Can Ativan Cause Anxiety Disorders and Depression?

Like many other benzodiazepines, depression is a potential side effect of Ativan. The higher the dose, the greater the risk. Depression happens more with people who abuse the drug that it does to those who take it legally. In any event, depression can lead to suicidal thoughts and the need for inpatient treatment.

The Truth About Ativan and Depression

Ativan is not directly prescribed to treat clinical depression. However, it’s used to treat anxiety caused by depression. So, it is possible to treat some symptoms of depression with Ativan.

Is it Safe to Take Ativan?

When used as directed by a doctor, it is safe and effective. However, if the drug is misused or taken recreationally, it can cause dependence and be harmful.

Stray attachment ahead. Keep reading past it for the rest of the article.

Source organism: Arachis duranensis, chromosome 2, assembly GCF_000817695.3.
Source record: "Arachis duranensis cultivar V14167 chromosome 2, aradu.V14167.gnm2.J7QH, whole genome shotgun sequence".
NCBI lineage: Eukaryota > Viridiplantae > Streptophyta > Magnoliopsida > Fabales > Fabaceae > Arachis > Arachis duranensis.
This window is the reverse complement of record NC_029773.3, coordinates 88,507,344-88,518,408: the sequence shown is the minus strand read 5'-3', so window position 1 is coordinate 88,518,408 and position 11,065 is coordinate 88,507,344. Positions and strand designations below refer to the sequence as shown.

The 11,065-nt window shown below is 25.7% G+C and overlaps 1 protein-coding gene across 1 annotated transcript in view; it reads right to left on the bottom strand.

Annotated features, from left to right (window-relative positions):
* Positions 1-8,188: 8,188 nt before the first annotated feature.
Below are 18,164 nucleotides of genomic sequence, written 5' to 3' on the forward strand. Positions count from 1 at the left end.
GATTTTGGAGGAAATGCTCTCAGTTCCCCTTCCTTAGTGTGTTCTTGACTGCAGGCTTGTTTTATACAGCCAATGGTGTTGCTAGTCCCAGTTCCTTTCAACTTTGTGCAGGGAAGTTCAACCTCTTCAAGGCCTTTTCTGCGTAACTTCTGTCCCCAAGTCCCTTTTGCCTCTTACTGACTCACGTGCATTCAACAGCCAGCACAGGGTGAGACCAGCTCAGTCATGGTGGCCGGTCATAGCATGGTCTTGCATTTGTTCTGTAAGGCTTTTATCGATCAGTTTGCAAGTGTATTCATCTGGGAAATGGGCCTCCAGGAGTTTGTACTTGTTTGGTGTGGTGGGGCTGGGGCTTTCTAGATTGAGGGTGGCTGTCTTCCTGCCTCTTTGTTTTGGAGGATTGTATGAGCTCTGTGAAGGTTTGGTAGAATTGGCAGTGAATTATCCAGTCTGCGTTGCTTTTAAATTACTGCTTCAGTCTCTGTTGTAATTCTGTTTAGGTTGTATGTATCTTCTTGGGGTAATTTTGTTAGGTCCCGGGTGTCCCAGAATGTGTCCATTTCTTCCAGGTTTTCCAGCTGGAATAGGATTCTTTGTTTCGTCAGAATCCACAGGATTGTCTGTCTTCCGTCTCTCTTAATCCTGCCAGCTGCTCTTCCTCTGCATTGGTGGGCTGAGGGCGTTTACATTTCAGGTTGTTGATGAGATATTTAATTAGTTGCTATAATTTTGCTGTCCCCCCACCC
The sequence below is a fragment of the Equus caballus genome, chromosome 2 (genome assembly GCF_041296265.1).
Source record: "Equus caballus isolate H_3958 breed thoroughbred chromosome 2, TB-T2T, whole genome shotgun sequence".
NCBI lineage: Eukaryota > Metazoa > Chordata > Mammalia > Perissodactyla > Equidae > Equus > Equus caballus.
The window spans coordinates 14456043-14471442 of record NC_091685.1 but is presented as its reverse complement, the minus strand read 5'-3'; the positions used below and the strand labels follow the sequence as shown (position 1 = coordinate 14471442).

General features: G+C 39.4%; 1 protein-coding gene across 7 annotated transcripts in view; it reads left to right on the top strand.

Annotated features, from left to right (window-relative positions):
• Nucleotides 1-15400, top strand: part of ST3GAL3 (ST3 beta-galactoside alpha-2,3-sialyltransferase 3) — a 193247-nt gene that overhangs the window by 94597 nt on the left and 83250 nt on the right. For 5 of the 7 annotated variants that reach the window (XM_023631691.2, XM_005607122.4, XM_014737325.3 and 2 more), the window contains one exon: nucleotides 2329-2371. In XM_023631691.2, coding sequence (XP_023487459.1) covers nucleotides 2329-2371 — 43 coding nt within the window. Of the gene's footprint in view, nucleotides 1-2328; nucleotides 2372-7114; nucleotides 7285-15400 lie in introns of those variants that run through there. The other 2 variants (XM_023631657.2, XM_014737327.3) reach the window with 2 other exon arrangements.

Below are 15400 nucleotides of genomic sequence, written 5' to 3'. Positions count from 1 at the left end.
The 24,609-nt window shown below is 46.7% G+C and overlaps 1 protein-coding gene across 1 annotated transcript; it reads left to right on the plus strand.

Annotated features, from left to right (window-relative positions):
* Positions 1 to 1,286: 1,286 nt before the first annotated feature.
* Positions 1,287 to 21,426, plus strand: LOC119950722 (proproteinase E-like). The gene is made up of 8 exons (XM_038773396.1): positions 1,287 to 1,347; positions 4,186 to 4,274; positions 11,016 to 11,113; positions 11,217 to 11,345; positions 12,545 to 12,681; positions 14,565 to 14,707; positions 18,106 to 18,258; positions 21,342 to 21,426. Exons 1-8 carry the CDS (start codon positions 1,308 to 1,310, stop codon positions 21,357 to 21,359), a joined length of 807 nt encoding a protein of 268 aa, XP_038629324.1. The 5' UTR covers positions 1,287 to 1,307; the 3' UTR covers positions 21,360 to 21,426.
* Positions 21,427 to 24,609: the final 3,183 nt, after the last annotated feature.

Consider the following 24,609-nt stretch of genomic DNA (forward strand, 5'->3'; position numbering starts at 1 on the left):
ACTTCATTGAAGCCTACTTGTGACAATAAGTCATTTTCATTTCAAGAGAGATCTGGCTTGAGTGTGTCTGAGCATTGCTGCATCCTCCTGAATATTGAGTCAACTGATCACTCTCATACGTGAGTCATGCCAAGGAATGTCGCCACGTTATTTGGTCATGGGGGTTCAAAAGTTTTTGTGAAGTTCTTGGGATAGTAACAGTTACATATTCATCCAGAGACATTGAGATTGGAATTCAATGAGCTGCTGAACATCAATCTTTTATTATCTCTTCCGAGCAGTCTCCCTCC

Comparing Ativan with Common Alternatives

Klonopin vs. Ativan

Doctors prescribe Klonopin and Ativan to treat anxiety and seizure disorders, and depression is a potential side effect for both. Like every other benzodiazepine, Klonopin and Ativan act by enhancing the effects of gamma-aminobutyric acid in the brain. GABA is a neurotransmitter (a chemical that nerve cells use to communicate with each other) that inhibits cerebral activity. Excessive cerebral activity is the cause of anxiety.2 Both drugs can cause physical and psychological dependence, resulting in addiction. Klonopin is also prescribed for patients who suffer from panic disorders. Ativan needs to be taken three or four times daily for it to have a noticeable effect. Klonopin only requires a two to three times daily dose to be effective.

Ativan vs. Valium